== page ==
Has Musi Conquered the Hearts of Millions? Is the Free Music Streaming App Too Good to Be True?


Controversy Surrounding Musi’s Business Practices: A Look at the App’s Interface and Legal Questions

Musi, a popular music streaming app, has come under scrutiny for its business practices and approach to providing music to its users. The company has faced legal battles in the past, including a lawsuit against an online ad network over withheld payments. The ad network, in turn, accused Musi of fraudulent practices, claiming the app was illegally ripping music off from YouTube.

Cherie Hu, founder of the music-business research network Water & Music, criticized Musi’s interface as basic and lacking in features compared to its competitors. Despite being in operation for over a decade, Musi still feels like a student project rather than a professional product.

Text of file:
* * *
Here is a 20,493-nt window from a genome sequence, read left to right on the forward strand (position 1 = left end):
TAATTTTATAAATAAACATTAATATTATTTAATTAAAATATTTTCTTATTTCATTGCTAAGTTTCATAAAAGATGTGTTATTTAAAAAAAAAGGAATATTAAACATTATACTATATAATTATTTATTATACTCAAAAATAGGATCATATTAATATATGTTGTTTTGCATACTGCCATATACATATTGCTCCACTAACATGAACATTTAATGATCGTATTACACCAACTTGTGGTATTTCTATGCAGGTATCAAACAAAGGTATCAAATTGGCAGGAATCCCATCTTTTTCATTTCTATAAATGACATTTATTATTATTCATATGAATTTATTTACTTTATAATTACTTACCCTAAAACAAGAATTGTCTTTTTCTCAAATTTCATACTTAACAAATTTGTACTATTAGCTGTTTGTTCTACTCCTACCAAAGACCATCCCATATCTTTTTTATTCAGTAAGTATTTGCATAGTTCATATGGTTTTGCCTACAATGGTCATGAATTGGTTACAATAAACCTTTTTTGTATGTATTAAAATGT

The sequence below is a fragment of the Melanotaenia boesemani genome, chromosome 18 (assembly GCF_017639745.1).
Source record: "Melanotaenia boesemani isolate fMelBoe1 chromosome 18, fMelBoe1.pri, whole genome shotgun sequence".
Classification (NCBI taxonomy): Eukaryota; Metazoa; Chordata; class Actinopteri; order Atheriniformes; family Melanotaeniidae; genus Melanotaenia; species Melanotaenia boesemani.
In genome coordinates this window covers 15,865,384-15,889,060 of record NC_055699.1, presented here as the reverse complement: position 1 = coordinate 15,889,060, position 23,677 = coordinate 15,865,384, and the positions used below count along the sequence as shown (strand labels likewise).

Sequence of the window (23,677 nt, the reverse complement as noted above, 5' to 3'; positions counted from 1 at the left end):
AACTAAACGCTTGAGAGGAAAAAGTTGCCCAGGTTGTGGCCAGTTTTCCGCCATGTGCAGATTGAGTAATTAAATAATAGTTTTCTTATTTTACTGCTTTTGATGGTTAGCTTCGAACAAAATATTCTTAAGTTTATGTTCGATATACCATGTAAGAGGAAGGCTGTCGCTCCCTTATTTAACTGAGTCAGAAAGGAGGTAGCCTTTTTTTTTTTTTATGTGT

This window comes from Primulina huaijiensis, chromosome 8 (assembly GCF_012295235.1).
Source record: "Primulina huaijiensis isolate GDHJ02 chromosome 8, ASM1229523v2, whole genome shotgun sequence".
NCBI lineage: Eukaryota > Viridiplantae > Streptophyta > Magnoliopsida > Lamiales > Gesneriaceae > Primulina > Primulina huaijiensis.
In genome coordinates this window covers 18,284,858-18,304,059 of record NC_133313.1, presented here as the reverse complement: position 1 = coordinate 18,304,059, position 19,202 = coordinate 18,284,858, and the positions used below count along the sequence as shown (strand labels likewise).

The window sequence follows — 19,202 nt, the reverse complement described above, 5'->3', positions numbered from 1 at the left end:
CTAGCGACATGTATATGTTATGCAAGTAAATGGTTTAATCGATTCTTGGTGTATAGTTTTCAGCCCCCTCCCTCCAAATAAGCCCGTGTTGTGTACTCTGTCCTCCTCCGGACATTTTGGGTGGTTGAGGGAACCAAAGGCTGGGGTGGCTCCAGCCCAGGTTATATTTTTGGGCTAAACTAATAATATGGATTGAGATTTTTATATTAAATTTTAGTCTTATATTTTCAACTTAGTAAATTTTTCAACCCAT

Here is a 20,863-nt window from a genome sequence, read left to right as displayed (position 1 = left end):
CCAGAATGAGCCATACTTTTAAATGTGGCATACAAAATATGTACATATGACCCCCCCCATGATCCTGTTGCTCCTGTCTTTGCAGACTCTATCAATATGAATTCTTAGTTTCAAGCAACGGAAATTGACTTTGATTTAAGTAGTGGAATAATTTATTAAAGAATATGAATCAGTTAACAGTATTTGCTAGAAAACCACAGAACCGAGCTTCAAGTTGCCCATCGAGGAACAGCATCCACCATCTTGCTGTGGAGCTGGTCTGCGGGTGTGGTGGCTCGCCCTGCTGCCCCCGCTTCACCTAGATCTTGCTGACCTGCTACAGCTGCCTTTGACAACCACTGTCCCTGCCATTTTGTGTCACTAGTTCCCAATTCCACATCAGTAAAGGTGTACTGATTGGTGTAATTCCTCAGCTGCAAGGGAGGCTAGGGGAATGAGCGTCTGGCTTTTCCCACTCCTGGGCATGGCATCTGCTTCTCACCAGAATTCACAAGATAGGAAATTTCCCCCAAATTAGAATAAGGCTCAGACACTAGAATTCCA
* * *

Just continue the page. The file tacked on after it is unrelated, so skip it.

Musi claims to source its music videos from YouTube, displaying them within its interface alongside video and banner ads. Users can remove ads for a fee, but the app does not offer a download function or offline mode, citing restrictions set by YouTube.

The app’s reliance on YouTube has raised questions about copyright infringement and revenue distribution for artists. James Grimmelmann, a professor of digital and internet law, highlights the unclear legal aspects of Musi’s operations, questioning its compliance with YouTube’s terms of service.

Despite criticism from industry professionals like David Herlihy, who described Musi as a “bottom feeder,” the app has managed to build a successful streaming business without negotiating deals with labels and distributors. As the debate continues over Musi’s legality and impact on the music industry, the app remains a popular choice for music listeners seeking a simple and ad-supported streaming experience.

Related articles

Recent articles